Orb and Arrow, Book I: Exploration

All Rights Reserved ©

*** 11 ***

Before dawn, he heard her shift and stand. He looked up. Somehow she had retrieved her bow and pack from the campfire during the night without waking him. Now she was beginning to walk south and eastward around the sleeping camp settling her pack as she moved. Elden took up the Ward, snatched his things from the camp and followed her in a rush. He took up her stride behind her as she cut back to the north and re-met the thorn brush still going east toward the mountains. Her distress was a sharp pain cutting through him.

He watched her from behind, seeing her avoid those plants that he said were dangerous, approaching then leaving a small spring without drinking although he could sense her thirst. He knew she was reaching out with far-sight, although not matching his and finding nothing dark. And he could tell she was tired but couldn’t bring herself to stop. The sun was high when he decided she had punished herself enough, overtook her, and forced her to a stop.

“A rest is called for,” he announced, “with water and food.” She looked at him blankly as he pushed his water flask into her hand. She looked at it dully, then drank.

“And this,” Elden said, “looks like as good a place as any for some food.” He pushed her down gently and sat with her.

“Magic and healing among soft hills and green fields are not all the things in the world,” he began. “There is much more to be learned, much more to be seen and felt. You’ve had some difficult lessons.” He handed her some trail rations and took some for himself.

“It’s hard to see people treated like animals,” he went on quietly, and her head came up. “I’ve seen it before, more times than anyone should have to see it and have had to walk away, leave it behind me. Leave it to others to change if there was to be change. Now, here in the Wild, I have an apprentice who sees the wrong and makes it change. That is none of my teaching. There are times when the apprentice is the Master.”

They sat in silence for a long time. Evening found them in the same place, but busy with a fire. Tubers had been seen nearby and been dug. They were roasting in the ashes and what was left of the irex meat was on sticks above the fire being turned again and again. They had both relaxed into the simple routine and it soothed them.

In the morning, Brillar was more of her old self. Elden had decided in the night that they should move more to the south away from the hedge and into the open, “Always remembering, Brill,” her nickname surprised her, “to keep far-sight open and aware and remember my commands if we’re attacked.”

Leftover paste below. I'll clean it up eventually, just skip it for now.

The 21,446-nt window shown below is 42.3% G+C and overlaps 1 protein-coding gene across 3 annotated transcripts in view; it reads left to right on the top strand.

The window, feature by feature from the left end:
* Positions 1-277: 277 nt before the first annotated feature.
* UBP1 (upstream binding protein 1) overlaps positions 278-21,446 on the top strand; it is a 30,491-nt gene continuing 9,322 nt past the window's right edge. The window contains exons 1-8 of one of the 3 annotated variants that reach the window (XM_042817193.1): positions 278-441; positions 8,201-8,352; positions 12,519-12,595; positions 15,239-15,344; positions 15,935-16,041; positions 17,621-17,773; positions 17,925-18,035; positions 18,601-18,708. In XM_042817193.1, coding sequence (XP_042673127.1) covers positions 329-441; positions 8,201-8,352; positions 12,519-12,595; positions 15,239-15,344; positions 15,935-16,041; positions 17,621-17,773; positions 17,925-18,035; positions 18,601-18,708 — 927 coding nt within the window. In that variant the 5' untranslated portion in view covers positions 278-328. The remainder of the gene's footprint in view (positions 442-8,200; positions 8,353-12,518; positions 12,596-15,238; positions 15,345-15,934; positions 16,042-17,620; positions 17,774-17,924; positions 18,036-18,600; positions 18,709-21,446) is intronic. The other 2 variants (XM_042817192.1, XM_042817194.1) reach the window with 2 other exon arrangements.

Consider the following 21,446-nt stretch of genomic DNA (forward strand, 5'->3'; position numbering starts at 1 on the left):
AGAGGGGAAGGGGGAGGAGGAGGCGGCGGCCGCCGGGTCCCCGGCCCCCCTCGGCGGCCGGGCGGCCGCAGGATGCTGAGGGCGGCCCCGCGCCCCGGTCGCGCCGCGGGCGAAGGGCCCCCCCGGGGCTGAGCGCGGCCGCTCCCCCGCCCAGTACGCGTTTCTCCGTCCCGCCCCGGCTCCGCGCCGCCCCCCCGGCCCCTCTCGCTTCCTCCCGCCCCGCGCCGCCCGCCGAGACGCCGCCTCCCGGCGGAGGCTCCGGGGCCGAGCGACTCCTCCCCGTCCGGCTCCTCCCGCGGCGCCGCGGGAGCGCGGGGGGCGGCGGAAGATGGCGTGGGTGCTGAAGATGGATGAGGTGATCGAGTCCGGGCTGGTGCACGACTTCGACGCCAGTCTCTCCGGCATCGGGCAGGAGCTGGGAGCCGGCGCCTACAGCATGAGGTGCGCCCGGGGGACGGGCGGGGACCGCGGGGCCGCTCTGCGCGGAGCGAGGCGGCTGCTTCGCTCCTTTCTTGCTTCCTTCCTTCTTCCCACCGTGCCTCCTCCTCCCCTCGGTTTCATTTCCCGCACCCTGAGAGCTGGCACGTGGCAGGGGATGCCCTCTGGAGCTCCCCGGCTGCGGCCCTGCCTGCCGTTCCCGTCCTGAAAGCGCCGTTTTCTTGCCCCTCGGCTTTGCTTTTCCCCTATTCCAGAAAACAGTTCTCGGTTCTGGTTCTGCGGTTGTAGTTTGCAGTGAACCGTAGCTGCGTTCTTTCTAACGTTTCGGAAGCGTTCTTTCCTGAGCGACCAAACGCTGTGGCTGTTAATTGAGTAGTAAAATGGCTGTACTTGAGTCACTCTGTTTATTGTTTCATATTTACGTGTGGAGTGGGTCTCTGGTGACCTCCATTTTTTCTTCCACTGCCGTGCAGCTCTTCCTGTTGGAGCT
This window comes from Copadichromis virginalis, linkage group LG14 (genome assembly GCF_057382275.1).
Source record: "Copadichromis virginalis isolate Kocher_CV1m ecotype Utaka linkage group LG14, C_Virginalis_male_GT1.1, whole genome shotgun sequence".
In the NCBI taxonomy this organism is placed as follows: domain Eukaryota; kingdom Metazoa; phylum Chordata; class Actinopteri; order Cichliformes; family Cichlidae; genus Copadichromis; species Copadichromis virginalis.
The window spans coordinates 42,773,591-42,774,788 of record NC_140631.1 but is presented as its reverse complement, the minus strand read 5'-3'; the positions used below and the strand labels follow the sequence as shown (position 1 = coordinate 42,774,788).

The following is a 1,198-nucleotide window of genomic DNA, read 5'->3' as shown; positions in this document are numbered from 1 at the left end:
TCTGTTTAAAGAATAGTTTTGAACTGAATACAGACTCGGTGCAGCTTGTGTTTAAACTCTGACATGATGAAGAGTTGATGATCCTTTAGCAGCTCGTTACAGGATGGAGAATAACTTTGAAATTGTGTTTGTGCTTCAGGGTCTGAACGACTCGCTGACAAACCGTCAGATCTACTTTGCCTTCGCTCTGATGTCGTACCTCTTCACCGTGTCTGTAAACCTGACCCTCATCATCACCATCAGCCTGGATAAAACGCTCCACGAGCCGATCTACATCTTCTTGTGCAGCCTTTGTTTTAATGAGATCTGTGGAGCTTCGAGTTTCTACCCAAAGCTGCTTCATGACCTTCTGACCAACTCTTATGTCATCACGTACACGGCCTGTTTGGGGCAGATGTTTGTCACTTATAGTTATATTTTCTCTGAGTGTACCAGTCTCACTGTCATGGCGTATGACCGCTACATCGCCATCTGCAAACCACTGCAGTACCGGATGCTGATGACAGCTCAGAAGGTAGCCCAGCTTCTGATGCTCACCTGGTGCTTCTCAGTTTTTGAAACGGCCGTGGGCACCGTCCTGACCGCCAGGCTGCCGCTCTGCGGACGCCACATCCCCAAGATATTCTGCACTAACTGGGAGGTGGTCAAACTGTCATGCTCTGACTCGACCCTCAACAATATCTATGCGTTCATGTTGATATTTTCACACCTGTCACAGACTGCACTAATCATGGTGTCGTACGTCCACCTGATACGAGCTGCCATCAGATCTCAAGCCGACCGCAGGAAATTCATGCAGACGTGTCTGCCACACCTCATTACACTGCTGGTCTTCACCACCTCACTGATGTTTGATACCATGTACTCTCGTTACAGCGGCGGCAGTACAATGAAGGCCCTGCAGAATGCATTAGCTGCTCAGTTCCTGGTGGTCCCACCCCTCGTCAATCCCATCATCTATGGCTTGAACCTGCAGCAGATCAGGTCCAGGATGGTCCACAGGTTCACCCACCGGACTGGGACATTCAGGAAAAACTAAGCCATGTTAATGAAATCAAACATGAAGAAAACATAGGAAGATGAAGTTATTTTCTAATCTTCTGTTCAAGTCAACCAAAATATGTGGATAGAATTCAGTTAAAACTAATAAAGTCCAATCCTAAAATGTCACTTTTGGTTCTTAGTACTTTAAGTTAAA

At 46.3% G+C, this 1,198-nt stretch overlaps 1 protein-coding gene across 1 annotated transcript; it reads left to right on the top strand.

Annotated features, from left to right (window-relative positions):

They moved slowly and easily to the east and south over the next few days. Several times they came across flocks of ground birds he said were called gwinth, an easy target for her bow since they were as tall as she was.

“What more can you tell me about the mountains, Elden,” she asked on the first afternoon. “You’ve said something of the dangers, but nothing of the mountains themselves.”

“Verian took me into the mountains twice. I believe he loved them more than the place he called home. He had made his home in something like a cave or burrow between and under rocks near a fresh spring. I had a terrible time finding him.”

“How did you manage it then?” The story had distracted her from the mountains.

“I’d remembered a story about him and thought I had general directions. All I really wanted…the Wild and a single Master…it seemed right.” He was struggling with something and she kept silent. “I crisscrossed the area for weeks getting closer to the mountains each time.” He chuckled. “It’s a good thing I had some healing skill because I learned about some of the plants the hard way. I was attacked twice by dire wolves and once by something small that came up from the ground. I learned to eat murk while I searched. Fortunately, the dufk seem to like the south. Have you seen any more sign of murk?”

“I have, but if their meat is as bad as you say, I would prefer to hunt something else.”